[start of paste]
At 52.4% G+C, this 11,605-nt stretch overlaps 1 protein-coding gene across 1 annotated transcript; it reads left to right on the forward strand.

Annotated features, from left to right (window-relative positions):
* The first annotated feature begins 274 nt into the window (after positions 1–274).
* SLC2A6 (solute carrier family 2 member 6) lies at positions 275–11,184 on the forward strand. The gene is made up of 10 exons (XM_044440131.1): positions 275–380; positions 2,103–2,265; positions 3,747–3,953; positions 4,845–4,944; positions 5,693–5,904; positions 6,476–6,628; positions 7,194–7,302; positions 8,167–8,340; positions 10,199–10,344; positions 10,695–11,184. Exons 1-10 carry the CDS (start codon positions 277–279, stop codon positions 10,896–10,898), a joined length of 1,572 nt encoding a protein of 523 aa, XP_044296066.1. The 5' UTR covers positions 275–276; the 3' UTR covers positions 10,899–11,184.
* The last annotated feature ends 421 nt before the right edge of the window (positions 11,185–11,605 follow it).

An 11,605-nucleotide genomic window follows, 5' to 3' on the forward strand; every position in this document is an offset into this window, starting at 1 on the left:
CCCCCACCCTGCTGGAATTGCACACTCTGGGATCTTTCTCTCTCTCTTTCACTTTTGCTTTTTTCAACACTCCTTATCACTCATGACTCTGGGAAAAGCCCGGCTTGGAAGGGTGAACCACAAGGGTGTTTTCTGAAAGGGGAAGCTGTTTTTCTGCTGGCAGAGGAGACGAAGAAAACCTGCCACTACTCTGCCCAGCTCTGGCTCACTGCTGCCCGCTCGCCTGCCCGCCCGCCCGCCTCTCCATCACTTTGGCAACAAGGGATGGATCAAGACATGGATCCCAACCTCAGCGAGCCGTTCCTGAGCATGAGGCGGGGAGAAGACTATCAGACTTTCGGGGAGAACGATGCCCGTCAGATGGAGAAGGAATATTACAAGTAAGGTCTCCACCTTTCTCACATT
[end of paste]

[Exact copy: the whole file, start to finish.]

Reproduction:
At 52.4% G+C, this 11,605-nt stretch overlaps 1 protein-coding gene across 1 annotated transcript; it reads left to right on the forward strand.

Annotated features, from left to right (window-relative positions):
* The first annotated feature begins 274 nt into the window (after positions 1–274).
* SLC2A6 (solute carrier family 2 member 6) lies at positions 275–11,184 on the forward strand. The gene is made up of 10 exons (XM_044440131.1): positions 275–380; positions 2,103–2,265; positions 3,747–3,953; positions 4,845–4,944; positions 5,693–5,904; positions 6,476–6,628; positions 7,194–7,302; positions 8,167–8,340; positions 10,199–10,344; positions 10,695–11,184. Exons 1-10 carry the CDS (start codon positions 277–279, stop codon positions 10,896–10,898), a joined length of 1,572 nt encoding a protein of 523 aa, XP_044296066.1. The 5' UTR covers positions 275–276; the 3' UTR covers positions 10,899–11,184.
* The last annotated feature ends 421 nt before the right edge of the window (positions 11,185–11,605 follow it).

An 11,605-nucleotide genomic window follows, 5' to 3' on the forward strand; every position in this document is an offset into this window, starting at 1 on the left:
CCCCCACCCTGCTGGAATTGCACACTCTGGGATCTTTCTCTCTCTCTTTCACTTTTGCTTTTTTCAACACTCCTTATCACTCATGACTCTGGGAAAAGCCCGGCTTGGAAGGGTGAACCACAAGGGTGTTTTCTGAAAGGGGAAGCTGTTTTTCTGCTGGCAGAGGAGACGAAGAAAACCTGCCACTACTCTGCCCAGCTCTGGCTCACTGCTGCCCGCTCGCCTGCCCGCCCGCCCGCCTCTCCATCACTTTGGCAACAAGGGATGGATCAAGACATGGATCCCAACCTCAGCGAGCCGTTCCTGAGCATGAGGCGGGGAGAAGACTATCAGACTTTCGGGGAGAACGATGCCCGTCAGATGGAGAAGGAATATTACAAGTAAGGTCTCCACCTTTCTCACATT